Promoting Community-Based Couples Counseling in Malawi

Promoting Community-Based Couples Counseling in Malawi

A couple from Malawi receives counseling from a Community-Based Distribution Agent (CBDA)

In Kasungu District, Malawi, trained Community-Based Distribution Agents (CBDAs) gather for their final and perhaps most challenging training: couples counseling.

With HIV, couples often do not freely discuss issues and concerns. “Where communication has been a problem for couples, CBDAs in underserved areas will help in risk reduction,” explains Jane Ngwira, MSH’s Kasungu District Coordinator.

Amos Msampha from Nkhotakota completed the pre-service CBDA training supported by the USAID-funded, Management Sciences for Health-led Community-Based Family Planning and HIV & AIDS Services (CFPHS) project in December 2010. Clients were generally welcoming and satisfied, Msampha said of his first training experience. The final training equipped him for counseling and, Msampha shared, he “plans to follow up with his clients, especially with new skills from the training.”

What are these new skills exactly? The counseling training focused on sensitizing couples to address the lack of knowledge and awareness in rural communities.

For couples in Malawi, the intervention is a critical point of opportunity. While the Malawi Demographic and Health Survey shows that HIV prevalence is declining, there are approximately 90,000 new HIV infections each year. The majority of these new infections are in individuals who were previously categorized to be at low risk: couples and partners in stable sexual relationships.

Specifically, it is estimated that 40 percent of all new infections occur within long-term relationships.

"In Malawi, women are not supposed to be active," said Elton Chongwe, a HIV testing and counseling trainer. "With couples counseling, women should feel free to talk and each partner should participate freely. This approach needs to be scaled up to the community.”

Before testing, the couple agrees who should be told the results and the counselor helps ensure that confidentiality is made very clear. The couple must agree that neither one will disclose their partner’s results without permission. This also helps to address issues of gender where typically, a man is free to say anything. “In the training we are breaking that spirit,” explains Chongwe.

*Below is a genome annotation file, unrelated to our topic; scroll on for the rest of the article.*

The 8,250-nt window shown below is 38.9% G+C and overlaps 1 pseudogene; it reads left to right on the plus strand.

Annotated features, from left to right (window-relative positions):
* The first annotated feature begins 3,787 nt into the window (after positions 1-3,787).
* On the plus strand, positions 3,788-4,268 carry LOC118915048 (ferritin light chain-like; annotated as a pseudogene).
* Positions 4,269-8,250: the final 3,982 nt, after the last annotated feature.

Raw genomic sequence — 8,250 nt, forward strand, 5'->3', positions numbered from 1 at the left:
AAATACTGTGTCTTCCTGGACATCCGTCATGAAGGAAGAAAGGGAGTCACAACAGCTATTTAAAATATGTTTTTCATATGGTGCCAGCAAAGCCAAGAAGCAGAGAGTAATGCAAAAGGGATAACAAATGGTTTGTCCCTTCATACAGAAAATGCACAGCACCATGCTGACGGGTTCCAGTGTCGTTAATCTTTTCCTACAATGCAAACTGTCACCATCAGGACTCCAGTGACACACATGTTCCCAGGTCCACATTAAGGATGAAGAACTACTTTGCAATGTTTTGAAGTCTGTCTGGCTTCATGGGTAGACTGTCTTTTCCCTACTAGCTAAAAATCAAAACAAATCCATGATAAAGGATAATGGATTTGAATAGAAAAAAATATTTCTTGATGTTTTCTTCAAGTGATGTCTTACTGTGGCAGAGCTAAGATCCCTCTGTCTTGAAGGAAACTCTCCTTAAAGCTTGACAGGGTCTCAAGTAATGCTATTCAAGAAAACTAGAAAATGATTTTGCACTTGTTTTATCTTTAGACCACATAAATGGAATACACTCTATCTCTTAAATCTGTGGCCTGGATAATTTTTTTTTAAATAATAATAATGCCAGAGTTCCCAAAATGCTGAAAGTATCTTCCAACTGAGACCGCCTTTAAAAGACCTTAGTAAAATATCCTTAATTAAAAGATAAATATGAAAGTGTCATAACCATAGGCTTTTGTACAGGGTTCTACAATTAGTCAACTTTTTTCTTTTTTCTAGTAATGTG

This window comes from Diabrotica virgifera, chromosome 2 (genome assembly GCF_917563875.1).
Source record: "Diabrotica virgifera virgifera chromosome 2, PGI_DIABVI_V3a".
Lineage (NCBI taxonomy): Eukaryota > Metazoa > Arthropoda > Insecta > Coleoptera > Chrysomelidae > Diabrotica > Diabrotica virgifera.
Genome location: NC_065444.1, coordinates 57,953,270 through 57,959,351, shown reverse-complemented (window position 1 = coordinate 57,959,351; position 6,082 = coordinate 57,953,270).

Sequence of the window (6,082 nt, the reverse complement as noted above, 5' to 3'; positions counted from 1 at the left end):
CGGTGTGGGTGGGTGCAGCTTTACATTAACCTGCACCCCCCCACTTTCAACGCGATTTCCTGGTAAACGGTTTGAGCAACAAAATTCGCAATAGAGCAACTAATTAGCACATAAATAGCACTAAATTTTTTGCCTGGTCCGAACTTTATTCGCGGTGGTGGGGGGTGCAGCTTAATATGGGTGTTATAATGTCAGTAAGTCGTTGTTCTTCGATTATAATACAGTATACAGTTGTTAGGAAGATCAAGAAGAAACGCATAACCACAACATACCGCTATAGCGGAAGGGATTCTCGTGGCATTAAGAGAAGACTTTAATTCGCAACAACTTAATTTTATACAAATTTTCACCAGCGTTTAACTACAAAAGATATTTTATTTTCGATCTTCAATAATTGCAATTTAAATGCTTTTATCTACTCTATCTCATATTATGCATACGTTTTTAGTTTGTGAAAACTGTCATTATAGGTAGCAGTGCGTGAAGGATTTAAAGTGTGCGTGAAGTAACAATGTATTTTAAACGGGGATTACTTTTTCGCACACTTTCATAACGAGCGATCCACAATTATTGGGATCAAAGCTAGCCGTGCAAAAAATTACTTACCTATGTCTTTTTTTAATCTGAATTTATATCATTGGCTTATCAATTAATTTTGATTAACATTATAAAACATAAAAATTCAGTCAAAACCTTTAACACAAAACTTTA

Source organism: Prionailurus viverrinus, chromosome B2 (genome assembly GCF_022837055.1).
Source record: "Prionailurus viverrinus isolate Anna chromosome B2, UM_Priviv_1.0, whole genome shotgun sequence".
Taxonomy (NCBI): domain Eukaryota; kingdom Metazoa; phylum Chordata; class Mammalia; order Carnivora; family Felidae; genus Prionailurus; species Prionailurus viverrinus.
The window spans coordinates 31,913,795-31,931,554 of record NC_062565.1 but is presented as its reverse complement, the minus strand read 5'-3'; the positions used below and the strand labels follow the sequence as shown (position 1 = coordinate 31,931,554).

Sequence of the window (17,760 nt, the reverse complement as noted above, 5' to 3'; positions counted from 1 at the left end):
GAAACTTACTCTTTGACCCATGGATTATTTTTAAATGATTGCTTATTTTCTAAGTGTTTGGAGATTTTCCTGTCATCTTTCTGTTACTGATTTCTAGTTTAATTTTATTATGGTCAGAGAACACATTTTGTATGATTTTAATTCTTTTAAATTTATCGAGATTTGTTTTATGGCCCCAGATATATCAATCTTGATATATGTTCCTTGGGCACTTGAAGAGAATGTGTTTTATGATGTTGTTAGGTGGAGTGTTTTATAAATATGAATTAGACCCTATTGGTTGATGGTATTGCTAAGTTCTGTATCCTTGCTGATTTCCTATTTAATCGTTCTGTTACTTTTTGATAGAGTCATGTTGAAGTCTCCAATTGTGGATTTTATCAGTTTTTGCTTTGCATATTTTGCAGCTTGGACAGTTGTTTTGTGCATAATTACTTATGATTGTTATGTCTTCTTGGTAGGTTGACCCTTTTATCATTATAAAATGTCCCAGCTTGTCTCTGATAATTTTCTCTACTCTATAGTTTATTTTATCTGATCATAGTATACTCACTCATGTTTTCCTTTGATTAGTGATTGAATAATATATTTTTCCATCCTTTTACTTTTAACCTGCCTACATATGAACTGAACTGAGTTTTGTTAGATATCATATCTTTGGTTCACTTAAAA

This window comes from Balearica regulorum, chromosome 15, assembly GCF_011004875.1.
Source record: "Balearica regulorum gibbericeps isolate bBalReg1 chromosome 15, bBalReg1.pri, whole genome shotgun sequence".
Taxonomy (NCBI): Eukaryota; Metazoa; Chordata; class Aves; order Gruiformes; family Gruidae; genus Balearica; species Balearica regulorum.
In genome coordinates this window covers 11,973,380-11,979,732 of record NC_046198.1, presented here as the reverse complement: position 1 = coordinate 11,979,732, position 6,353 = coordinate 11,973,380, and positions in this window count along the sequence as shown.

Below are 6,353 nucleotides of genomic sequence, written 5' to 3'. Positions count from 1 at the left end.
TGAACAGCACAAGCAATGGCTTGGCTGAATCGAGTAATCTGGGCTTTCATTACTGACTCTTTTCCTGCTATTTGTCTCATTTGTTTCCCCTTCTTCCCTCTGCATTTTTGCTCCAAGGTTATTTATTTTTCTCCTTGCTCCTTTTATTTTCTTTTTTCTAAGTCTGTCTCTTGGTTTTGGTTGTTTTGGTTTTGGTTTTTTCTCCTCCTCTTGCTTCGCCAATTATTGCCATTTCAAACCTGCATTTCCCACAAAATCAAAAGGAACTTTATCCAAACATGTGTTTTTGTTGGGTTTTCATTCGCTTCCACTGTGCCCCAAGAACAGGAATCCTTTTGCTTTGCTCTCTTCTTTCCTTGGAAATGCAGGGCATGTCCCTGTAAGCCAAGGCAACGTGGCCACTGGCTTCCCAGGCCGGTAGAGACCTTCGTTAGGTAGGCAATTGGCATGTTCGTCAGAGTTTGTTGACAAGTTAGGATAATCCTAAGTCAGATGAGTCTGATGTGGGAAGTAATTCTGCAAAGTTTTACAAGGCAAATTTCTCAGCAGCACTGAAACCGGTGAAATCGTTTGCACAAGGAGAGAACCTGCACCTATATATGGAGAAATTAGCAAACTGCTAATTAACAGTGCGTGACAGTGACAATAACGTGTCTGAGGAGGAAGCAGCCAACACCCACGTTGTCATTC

Chongwe and fellow trainers describe how when it is a man who is positive, the woman supports him. But when the woman is positive, there is discrimination and stigma. CBDAs play a significant role in diffusing potential violence and averting blame. The counselors promote the concept of HIV as a problem that is affecting “family, we, us” and that HIV is “our problem rather than your problem.”

When asked to share a success story of a trainee, Chongwe lights up. Chongwe describes one young man that immediately comes to mind:

“Using existing counseling structures, leaders, Community Based Organizations, and village chiefs, [this man] sensitized groups and starting testing couples. The demand was so high he could not manage to get enough test kits. By employing group counseling in a health center, he used 50 tests (enough for 25 couples) in one day alone. Considering this is volunteer work, he put so much life into it – he acted like a paid employee. At the District Hospital we are still struggling to promote couple HIV testing and counseling, and here is a guy in the community who managed to change the mindset of the people.”

The CBDA trainers in Kasungu often use this example. “Here is what your friend has done. How is this possible?” asks Chongwe with a smile.

The Kasungu district has trained 117 CBDAs from 2008-2009. Of those, 63 CBDAs received training in couples counseling and know how to refer cases effectively.

“We appreciate the District Health Management Team support – we’ve worked together very well,” said Ngwira.

Hillary Anderson is a MSH Communications Intern in Malawi.

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